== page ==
We are facing challenges of discontinuous change. In other words, we often have no prior experience or predictable patterns to draw from when facing the challenges of ministry in today’s contexts. The prototype “leader as expert” with all the answers no longer fits. Today’s ministry challenges – from the field of stewardship to worship to faith formation – require adaptation in leadership. Adaptive and collaborative leaders will realize the importance of asking questions, both of themselves and those they lead in these circumstances. Doing so will help unleash the creativity of the group and new approaches will surface to the ever new challenges.
Learning how to ask the most helpful questions will also be important in this adaptive work of leading. One discipline that speaks to this and relies on questions is the field of leadership coaching. Coaching is simply a process of guiding a person or group from where they are toward where they want to be. It is the belief that the potential, the creativity, and the answers, reside within the persons being coached. It’s the belief that through the employment of good, powerful questions – such as the type Jesus asked – that potential, creativity, and those answers could be harnessed to unlock a leader and/or group from what was previously considered a stuck situation into healthy, helpful forward movement.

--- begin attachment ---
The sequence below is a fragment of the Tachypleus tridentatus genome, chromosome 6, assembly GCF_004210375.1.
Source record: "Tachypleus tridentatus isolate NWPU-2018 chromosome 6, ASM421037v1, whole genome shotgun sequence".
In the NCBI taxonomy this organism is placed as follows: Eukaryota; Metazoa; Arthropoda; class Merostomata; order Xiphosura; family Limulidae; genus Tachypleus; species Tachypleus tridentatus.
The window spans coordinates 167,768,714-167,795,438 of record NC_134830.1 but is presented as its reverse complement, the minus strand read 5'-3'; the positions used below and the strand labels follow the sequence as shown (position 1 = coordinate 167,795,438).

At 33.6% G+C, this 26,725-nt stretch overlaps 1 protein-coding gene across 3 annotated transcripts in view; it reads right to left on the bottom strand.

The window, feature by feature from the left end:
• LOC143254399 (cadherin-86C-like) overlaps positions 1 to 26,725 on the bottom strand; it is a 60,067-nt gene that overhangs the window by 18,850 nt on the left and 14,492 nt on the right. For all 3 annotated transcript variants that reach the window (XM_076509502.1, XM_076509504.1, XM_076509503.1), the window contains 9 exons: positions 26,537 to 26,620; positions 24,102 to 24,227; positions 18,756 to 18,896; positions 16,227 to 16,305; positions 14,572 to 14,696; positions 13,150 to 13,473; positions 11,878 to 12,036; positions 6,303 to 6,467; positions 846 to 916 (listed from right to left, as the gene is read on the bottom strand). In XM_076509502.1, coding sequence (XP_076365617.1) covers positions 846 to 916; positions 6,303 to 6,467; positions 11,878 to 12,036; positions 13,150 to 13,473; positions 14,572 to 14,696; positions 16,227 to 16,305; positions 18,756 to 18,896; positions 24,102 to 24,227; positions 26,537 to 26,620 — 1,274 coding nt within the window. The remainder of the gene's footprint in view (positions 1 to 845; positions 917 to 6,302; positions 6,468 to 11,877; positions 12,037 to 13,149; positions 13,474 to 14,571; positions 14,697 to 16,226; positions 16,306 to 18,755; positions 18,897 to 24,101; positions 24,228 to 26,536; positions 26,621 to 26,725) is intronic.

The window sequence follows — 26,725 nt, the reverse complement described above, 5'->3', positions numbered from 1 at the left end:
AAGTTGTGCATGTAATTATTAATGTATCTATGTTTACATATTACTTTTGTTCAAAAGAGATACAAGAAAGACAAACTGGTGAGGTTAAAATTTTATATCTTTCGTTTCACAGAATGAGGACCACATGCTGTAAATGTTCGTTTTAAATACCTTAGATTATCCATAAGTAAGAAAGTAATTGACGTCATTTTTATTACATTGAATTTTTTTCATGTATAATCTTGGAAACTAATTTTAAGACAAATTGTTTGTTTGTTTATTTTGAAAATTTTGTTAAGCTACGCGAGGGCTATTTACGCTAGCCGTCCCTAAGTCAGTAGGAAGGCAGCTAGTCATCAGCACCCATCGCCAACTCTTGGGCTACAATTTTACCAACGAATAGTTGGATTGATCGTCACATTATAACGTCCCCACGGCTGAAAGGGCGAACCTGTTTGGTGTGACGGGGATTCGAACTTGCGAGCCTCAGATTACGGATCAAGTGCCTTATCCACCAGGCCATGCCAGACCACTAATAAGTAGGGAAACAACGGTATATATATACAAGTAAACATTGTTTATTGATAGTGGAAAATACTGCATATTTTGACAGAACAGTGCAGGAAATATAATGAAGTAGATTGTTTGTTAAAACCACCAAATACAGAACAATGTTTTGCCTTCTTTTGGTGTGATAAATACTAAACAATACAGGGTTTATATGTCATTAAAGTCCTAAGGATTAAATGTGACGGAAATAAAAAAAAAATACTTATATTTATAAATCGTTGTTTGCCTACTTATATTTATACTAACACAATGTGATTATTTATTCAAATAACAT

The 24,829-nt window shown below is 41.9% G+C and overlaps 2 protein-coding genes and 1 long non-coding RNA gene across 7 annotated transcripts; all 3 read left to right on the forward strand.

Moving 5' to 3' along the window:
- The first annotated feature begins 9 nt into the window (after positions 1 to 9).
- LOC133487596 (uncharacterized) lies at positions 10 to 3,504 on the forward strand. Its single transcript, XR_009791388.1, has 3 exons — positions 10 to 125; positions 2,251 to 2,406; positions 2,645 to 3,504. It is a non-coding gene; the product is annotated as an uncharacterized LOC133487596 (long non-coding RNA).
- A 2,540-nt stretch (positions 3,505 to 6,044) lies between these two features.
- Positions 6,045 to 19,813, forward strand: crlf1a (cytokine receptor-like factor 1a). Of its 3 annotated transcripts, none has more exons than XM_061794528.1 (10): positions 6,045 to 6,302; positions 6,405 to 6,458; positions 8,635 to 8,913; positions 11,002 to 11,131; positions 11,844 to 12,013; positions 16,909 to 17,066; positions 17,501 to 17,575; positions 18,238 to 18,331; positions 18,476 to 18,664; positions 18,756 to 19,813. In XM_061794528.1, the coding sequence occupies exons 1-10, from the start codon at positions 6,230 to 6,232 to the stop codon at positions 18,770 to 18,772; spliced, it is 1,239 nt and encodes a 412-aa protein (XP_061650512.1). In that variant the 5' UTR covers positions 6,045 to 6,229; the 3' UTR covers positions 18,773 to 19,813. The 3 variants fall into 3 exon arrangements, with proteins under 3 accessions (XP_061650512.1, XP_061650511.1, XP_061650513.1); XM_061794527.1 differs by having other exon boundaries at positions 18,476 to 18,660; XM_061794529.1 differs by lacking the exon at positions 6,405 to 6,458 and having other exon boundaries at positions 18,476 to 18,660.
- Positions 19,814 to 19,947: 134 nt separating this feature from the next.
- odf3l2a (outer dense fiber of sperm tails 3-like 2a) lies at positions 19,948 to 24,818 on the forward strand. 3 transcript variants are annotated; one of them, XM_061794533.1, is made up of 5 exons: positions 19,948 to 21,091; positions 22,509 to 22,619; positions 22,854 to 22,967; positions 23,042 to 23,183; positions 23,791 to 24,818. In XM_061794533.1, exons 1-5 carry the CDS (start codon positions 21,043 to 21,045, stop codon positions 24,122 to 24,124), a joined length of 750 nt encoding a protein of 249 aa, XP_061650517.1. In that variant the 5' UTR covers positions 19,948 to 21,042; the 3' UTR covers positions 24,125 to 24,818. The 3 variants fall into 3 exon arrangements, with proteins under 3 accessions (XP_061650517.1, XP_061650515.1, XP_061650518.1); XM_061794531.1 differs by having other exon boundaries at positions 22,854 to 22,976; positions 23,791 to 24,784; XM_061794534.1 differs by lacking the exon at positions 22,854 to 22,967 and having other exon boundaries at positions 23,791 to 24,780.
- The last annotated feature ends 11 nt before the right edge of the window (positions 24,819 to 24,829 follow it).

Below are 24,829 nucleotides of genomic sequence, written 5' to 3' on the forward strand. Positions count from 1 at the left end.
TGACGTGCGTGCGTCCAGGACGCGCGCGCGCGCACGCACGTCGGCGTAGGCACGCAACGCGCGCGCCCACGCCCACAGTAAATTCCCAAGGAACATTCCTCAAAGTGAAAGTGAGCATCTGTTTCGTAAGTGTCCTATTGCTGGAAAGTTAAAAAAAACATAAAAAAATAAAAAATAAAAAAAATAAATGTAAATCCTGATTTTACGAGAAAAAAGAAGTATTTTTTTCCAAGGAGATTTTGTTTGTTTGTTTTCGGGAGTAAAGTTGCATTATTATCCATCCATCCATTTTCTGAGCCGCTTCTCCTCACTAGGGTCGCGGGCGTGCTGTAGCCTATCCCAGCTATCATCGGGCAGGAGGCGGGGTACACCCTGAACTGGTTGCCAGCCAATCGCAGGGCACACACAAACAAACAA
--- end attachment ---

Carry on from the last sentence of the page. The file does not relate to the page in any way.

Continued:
Phrasing or forming the right type of question is critical when it comes to using questions for the deepening work of faith formation, or the shaping work of leadership development. Coaching depends on the utilization of open, powerful questions, not closed or leading questions. “Closed” questions invite a one-word answer. It is often “yes” or “no” response. For example, “Did you go to the gym today?” or “Are you feeling better?”
“Leading” questions guide a person to a desired response. A questions such as, “You don’t want to do that, do you?” does not invite the thoughtful reflection, but suggests a predetermined answer.
“Open” or “powerful” questions, however, will promote such thoughtful responses. An open question is one that calls for the responder to think and then share. Here are two examples: “What more can you tell me about that?” or “What happened in your day?”
A powerful question takes that invitation to respond to an even deeper and more thoughtful level of response. Jesus’ question to his disciples in Matthew 16:15, “Who do you say that I am?” is a powerful question. It comes in the context of a conversation being held concerning speculation as to his identity. It elicits Peter’s famous response: “You are the Christ, the Son of the living God.”
Powerful questions in Scripture reflection invite the reader to find herself in the story, and make personal observations about the story’s message for her life. For example, “Which character do you most identify with in this narrative?” and “What is it about this story’s message that speaks to your life?”